SPOKANE, Wash. (AP) — The athletics budget at Washington State will continue to run deficits for the next four years, growing to $85.1 million, but the deficit is expected to stop growing by 2023, school officials said Thursday.
New athletic director Pat Chun and chief budget officer Joan King will present the deficit reduction plan to the school's Board of Regents on Friday, as required by a new state law.
The athletic department will focus first on getting its budget balanced, then build up reserves and finally repay the accumulated deficit in the future, they said.
The plan relies on increasing revenue by 27 percent in five years while continuing to contain expenses. The debt is expected to reach $85.1 million by the 2022 fiscal year. But the school projects it will stop growing by 2023, when the budget would be balanced. They did not say how long it would take to pay the accumulated deficit.
"We are not here to make excuses," said Chun, who was hired in January to replace Bill Moos after Moos departed for Nebraska. The deficits were created under Moos' leadership when the school invested heavily in new facilities and high-priced coaches.
"We are here to move forward, take fiscal responsibility and provide a world-class student-athlete experience," Chun said in a statement.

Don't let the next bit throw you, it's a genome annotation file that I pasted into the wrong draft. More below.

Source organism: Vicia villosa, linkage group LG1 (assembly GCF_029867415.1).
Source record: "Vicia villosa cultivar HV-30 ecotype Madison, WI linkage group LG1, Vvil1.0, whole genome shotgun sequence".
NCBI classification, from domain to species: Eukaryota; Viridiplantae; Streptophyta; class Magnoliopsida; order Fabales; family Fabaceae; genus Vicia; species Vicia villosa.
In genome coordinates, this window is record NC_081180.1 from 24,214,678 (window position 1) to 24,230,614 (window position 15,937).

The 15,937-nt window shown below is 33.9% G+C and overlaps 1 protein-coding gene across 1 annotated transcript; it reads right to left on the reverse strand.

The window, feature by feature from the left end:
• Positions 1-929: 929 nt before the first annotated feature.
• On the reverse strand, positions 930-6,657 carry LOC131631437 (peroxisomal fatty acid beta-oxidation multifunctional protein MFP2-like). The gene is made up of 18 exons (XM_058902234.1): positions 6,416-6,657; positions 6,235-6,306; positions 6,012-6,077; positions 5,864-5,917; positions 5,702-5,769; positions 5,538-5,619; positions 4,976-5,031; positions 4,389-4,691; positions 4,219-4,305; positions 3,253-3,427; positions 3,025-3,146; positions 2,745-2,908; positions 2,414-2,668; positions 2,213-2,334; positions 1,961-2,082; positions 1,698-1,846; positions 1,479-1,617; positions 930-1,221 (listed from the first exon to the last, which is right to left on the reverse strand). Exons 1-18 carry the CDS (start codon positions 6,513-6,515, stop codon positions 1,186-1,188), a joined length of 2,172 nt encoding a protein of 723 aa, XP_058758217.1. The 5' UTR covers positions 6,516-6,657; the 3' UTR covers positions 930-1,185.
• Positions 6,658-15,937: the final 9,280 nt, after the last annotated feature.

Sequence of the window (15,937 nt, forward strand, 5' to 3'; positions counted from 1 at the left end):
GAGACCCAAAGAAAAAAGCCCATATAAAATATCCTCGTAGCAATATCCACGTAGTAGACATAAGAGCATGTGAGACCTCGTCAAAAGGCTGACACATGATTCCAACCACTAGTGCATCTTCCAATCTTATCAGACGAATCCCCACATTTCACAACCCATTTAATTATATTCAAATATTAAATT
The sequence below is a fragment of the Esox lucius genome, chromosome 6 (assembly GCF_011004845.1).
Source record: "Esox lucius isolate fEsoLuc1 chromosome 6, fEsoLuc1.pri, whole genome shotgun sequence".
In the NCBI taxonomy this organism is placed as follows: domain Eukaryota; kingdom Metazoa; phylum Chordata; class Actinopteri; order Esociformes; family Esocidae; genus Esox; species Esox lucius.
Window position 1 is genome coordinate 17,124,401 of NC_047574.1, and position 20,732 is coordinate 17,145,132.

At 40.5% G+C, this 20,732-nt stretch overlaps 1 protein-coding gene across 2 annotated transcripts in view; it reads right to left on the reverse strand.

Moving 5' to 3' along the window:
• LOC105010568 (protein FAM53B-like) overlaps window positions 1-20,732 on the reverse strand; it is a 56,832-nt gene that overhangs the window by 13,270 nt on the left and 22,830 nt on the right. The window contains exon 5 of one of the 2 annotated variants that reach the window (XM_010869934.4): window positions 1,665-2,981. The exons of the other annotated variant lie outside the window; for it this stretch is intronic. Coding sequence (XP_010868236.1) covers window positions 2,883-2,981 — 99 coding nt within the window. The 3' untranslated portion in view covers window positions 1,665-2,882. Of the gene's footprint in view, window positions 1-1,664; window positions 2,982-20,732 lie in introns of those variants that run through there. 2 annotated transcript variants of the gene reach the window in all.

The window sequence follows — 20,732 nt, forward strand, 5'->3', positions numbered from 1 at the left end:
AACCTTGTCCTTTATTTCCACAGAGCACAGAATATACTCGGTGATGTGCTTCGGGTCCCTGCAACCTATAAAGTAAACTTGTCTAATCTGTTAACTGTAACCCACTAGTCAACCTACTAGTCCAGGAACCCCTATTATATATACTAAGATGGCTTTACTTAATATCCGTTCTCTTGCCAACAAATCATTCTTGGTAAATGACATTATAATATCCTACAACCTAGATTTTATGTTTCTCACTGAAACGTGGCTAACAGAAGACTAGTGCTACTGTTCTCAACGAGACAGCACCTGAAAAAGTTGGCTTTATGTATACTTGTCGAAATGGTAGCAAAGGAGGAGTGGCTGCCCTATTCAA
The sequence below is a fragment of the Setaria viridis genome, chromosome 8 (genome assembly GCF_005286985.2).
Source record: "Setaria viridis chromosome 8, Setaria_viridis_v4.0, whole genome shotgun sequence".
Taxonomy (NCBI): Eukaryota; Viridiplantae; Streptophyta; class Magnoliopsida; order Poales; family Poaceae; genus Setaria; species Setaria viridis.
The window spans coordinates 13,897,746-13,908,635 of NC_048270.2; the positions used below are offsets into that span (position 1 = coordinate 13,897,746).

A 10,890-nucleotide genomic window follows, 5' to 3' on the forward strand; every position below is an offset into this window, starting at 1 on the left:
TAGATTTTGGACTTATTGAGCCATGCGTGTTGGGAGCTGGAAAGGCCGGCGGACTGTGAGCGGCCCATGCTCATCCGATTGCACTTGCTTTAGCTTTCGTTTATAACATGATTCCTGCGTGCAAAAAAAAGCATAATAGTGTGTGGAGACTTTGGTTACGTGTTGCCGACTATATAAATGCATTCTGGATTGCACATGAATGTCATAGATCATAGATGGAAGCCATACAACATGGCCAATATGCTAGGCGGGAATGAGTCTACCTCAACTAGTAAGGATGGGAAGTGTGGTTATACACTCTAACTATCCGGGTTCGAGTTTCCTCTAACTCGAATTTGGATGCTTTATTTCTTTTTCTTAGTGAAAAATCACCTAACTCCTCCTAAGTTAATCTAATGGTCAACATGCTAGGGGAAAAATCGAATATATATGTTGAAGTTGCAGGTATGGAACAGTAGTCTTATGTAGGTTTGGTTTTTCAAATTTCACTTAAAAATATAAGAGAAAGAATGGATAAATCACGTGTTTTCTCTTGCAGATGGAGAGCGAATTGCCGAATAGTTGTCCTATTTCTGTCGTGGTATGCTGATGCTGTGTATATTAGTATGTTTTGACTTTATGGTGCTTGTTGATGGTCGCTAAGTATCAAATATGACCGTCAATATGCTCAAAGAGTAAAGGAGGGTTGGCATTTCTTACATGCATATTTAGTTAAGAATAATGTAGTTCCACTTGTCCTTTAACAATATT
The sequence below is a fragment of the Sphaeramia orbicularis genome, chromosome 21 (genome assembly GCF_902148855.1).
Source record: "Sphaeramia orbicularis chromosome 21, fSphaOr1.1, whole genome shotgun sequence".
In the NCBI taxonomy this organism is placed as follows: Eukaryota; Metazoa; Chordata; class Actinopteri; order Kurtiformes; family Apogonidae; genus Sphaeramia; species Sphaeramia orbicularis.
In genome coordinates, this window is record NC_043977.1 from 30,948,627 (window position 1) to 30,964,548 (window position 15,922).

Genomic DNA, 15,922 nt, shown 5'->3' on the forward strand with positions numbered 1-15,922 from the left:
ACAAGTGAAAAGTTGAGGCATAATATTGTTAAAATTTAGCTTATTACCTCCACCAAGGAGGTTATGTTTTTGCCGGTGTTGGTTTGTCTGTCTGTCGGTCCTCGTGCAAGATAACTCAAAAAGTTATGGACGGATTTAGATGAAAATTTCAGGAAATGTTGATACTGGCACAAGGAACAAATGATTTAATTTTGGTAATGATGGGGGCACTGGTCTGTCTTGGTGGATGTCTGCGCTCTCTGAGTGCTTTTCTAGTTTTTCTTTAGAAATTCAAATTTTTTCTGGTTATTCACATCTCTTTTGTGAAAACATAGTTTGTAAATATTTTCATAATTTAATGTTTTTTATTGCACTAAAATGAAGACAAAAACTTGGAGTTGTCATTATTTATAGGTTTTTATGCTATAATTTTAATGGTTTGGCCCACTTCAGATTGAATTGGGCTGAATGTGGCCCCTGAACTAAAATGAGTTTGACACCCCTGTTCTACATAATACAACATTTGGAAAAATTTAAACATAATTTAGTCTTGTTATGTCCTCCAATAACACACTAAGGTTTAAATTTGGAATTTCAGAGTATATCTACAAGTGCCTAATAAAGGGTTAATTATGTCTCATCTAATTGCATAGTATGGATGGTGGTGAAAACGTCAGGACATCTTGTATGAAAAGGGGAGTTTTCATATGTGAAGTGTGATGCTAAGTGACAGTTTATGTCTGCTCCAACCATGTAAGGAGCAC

Washington State, which is in Pullman, already has the lowest annual operating expenses for athletics in the Pac-12 Conference, the school said. It also has the lowest annual sports budget, about $70 million, of any program in a Power 5 conference, the school said.
Much of the debt is connected to new facilities, such as a $61 million football operations complex. Football coach Mike Leach is paid $3.5 million a year, far more than any of his predecessors.
While the athletic department went on a spending binge under Moos, television revenues and donations were lower than expected, the school said. Ticket sales for football games are limited by the size of Martin Stadium, which holds fewer than 33,000 fans.
Under a new state law, public universities in Washington that experience operating deficits must develop deficit-reduction plans that must be approved by their governing boards. The boards are also required to approve any expenditures exceeding $250,000. The deficit reduction plans must be publicly accessible.
Chun noted there are some encouraging signs.
Contributions to the Cougar Athletic Fund reached record levels this year, currently at $6.4 million and climbing, he said. The school is also setting records for football ticket sales, Chun said.
A recent internal audit of the athletic department found extensive past mismanagement, including possible inflation of home football attendance figures and improper distribution of free tickets to football games, among other problems.